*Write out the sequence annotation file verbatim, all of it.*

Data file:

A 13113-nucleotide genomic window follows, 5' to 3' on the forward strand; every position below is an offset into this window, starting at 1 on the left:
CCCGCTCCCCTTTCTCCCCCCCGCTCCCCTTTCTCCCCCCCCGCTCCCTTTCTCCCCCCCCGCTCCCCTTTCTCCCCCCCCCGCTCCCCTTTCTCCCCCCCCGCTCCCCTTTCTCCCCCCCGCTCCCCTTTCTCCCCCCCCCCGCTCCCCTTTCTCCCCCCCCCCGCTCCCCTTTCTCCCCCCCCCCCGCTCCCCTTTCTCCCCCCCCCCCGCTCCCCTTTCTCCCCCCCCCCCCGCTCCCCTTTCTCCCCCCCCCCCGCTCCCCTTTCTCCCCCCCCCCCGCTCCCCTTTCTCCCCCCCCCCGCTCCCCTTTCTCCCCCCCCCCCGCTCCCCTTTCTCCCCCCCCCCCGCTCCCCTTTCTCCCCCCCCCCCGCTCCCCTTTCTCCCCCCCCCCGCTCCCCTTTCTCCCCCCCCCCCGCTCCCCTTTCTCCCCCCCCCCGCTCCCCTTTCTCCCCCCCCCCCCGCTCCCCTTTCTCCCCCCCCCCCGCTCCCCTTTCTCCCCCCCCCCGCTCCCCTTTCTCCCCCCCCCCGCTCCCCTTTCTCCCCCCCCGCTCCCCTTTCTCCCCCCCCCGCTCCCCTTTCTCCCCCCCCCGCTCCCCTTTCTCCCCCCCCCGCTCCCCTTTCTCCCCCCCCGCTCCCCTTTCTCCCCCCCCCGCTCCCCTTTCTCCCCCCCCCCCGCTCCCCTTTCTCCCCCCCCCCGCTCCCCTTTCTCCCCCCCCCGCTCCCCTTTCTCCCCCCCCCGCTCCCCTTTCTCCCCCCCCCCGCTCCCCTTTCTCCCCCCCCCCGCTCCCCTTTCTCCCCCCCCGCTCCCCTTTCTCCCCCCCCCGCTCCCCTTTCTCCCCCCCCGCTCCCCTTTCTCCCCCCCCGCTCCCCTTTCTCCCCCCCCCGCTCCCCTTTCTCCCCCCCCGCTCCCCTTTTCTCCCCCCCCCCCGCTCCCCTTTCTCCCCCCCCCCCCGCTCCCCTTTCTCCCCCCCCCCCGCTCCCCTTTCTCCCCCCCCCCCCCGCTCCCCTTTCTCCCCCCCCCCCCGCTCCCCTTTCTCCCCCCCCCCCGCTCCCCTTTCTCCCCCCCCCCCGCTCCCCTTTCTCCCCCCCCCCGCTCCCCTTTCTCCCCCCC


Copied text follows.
A 13113-nucleotide genomic window follows, 5' to 3' on the forward strand; every position below is an offset into this window, starting at 1 on the left:
CCCGCTCCCCTTTCTCCCCCCCGCTCCCCTTTCTCCCCCCCCGCTCCCTTTCTCCCCCCCCGCTCCCCTTTCTCCCCCCCCCGCTCCCCTTTCTCCCCCCCCGCTCCCCTTTCTCCCCCCCGCTCCCCTTTCTCCCCCCCCCCGCTCCCCTTTCTCCCCCCCCCCGCTCCCCTTTCTCCCCCCCCCCCGCTCCCCTTTCTCCCCCCCCCCCGCTCCCCTTTCTCCCCCCCCCCCCGCTCCCCTTTCTCCCCCCCCCCCGCTCCCCTTTCTCCCCCCCCCCCGCTCCCCTTTCTCCCCCCCCCCGCTCCCCTTTCTCCCCCCCCCCCGCTCCCCTTTCTCCCCCCCCCCCGCTCCCCTTTCTCCCCCCCCCCCGCTCCCCTTTCTCCCCCCCCCCGCTCCCCTTTCTCCCCCCCCCCCGCTCCCCTTTCTCCCCCCCCCCGCTCCCCTTTCTCCCCCCCCCCCCGCTCCCCTTTCTCCCCCCCCCCCGCTCCCCTTTCTCCCCCCCCCCGCTCCCCTTTCTCCCCCCCCCCGCTCCCCTTTCTCCCCCCCCGCTCCCCTTTCTCCCCCCCCCGCTCCCCTTTCTCCCCCCCCCGCTCCCCTTTCTCCCCCCCCCGCTCCCCTTTCTCCCCCCCCGCTCCCCTTTCTCCCCCCCCCGCTCCCCTTTCTCCCCCCCCCCCGCTCCCCTTTCTCCCCCCCCCCGCTCCCCTTTCTCCCCCCCCCGCTCCCCTTTCTCCCCCCCCCGCTCCCCTTTCTCCCCCCCCCCGCTCCCCTTTCTCCCCCCCCCCGCTCCCCTTTCTCCCCCCCCGCTCCCCTTTCTCCCCCCCCCGCTCCCCTTTCTCCCCCCCCGCTCCCCTTTCTCCCCCCCCGCTCCCCTTTCTCCCCCCCCCGCTCCCCTTTCTCCCCCCCCGCTCCCCTTTTCTCCCCCCCCCCCGCTCCCCTTTCTCCCCCCCCCCCCGCTCCCCTTTCTCCCCCCCCCCCGCTCCCCTTTCTCCCCCCCCCCCCCGCTCCCCTTTCTCCCCCCCCCCCCGCTCCCCTTTCTCCCCCCCCCCCGCTCCCCTTTCTCCCCCCCCCCCGCTCCCCTTTCTCCCCCCCCCCGCTCCCCTTTCTCCCCCCC